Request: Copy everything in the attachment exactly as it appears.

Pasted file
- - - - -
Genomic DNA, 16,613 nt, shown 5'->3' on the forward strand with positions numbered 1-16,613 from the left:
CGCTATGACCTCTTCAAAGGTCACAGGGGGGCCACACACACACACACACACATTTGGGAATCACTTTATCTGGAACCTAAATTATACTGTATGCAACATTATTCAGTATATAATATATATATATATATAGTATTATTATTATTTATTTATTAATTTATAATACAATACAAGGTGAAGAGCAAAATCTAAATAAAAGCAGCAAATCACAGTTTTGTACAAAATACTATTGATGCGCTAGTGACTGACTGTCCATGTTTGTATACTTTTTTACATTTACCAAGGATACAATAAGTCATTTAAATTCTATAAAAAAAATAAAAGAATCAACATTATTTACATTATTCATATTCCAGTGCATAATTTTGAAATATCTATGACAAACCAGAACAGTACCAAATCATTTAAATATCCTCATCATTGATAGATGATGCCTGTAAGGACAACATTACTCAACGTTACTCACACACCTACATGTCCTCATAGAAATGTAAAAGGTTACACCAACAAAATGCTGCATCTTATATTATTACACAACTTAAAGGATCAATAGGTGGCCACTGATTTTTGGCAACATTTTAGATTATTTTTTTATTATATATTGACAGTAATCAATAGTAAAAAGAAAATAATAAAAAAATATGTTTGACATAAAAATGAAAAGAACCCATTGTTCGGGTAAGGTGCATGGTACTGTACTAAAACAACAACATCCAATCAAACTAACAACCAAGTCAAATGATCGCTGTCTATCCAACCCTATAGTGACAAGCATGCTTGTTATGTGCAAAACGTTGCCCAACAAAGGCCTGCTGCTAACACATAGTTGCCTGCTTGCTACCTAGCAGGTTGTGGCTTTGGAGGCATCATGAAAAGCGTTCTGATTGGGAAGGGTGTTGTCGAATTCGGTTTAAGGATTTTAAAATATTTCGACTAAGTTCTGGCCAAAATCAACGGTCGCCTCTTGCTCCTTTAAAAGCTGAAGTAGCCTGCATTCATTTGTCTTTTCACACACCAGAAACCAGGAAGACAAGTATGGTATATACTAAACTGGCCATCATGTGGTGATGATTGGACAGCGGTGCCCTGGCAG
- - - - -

Genomic DNA, 16,613 nt, shown 5'->3' on the forward strand with positions numbered 1-16,613 from the left:
CGCTATGACCTCTTCAAAGGTCACAGGGGGGCCACACACACACACACACACATTTGGGAATCACTTTATCTGGAACCTAAATTATACTGTATGCAACATTATTCAGTATATAATATATATATATATATAGTATTATTATTATTTATTTATTAATTTATAATACAATACAAGGTGAAGAGCAAAATCTAAATAAAAGCAGCAAATCACAGTTTTGTACAAAATACTATTGATGCGCTAGTGACTGACTGTCCATGTTTGTATACTTTTTTACATTTACCAAGGATACAATAAGTCATTTAAATTCTATAAAAAAAATAAAAGAATCAACATTATTTACATTATTCATATTCCAGTGCATAATTTTGAAATATCTATGACAAACCAGAACAGTACCAAATCATTTAAATATCCTCATCATTGATAGATGATGCCTGTAAGGACAACATTACTCAACGTTACTCACACACCTACATGTCCTCATAGAAATGTAAAAGGTTACACCAACAAAATGCTGCATCTTATATTATTACACAACTTAAAGGATCAATAGGTGGCCACTGATTTTTGGCAACATTTTAGATTATTTTTTTATTATATATTGACAGTAATCAATAGTAAAAAGAAAATAATAAAAAAATATGTTTGACATAAAAATGAAAAGAACCCATTGTTCGGGTAAGGTGCATGGTACTGTACTAAAACAACAACATCCAATCAAACTAACAACCAAGTCAAATGATCGCTGTCTATCCAACCCTATAGTGACAAGCATGCTTGTTATGTGCAAAACGTTGCCCAACAAAGGCCTGCTGCTAACACATAGTTGCCTGCTTGCTACCTAGCAGGTTGTGGCTTTGGAGGCATCATGAAAAGCGTTCTGATTGGGAAGGGTGTTGTCGAATTCGGTTTAAGGATTTTAAAATATTTCGACTAAGTTCTGGCCAAAATCAACGGTCGCCTCTTGCTCCTTTAAAAGCTGAAGTAGCCTGCATTCATTTGTCTTTTCACACACCAGAAACCAGGAAGACAAGTATGGTATATACTAAACTGGCCATCATGTGGTGATGATTGGACAGCGGTGCCCTGGCAG